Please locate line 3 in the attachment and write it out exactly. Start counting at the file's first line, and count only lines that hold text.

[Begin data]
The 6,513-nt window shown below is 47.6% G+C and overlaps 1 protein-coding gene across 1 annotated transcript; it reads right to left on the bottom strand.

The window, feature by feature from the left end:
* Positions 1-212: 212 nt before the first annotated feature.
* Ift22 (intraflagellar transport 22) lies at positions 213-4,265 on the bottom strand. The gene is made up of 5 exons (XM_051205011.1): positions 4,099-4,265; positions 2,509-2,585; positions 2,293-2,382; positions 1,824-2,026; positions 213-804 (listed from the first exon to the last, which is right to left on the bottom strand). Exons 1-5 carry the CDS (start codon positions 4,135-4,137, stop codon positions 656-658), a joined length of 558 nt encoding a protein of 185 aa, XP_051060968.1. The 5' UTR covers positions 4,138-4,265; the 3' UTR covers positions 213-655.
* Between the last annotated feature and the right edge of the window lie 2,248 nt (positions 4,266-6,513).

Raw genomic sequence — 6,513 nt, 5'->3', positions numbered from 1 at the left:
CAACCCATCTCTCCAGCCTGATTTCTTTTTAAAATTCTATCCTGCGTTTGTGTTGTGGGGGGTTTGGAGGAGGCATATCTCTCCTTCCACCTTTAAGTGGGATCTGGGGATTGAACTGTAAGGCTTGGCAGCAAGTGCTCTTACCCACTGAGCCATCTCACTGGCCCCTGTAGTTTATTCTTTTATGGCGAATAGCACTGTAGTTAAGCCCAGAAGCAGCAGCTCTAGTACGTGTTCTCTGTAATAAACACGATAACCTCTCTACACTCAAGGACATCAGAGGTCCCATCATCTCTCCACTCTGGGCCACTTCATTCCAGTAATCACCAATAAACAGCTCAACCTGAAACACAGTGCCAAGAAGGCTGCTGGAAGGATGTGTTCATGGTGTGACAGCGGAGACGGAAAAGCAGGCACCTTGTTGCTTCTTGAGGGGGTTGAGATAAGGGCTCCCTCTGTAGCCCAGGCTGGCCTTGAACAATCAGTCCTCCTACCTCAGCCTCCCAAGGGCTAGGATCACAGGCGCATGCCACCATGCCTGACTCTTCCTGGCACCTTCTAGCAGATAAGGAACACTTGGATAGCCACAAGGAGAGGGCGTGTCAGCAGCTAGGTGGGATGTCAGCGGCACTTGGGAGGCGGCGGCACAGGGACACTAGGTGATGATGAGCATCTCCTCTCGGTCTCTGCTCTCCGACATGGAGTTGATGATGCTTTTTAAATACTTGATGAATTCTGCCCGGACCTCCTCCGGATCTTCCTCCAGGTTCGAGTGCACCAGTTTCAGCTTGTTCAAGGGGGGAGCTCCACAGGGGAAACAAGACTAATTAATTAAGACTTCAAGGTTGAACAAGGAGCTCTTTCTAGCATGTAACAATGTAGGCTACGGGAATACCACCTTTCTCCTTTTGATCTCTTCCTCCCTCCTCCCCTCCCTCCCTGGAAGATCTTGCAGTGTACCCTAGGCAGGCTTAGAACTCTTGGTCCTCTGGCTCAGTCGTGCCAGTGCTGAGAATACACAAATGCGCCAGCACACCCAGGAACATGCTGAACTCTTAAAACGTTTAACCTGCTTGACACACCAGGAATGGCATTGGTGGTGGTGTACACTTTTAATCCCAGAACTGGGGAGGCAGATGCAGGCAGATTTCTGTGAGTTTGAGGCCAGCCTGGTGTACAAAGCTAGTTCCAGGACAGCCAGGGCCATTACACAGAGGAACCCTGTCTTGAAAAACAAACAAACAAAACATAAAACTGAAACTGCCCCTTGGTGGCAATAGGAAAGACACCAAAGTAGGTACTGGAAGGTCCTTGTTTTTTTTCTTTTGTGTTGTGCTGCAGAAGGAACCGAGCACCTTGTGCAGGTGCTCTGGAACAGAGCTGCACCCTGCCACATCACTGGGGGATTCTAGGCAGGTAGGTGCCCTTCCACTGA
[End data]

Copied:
* Positions 1-212: 212 nt before the first annotated feature.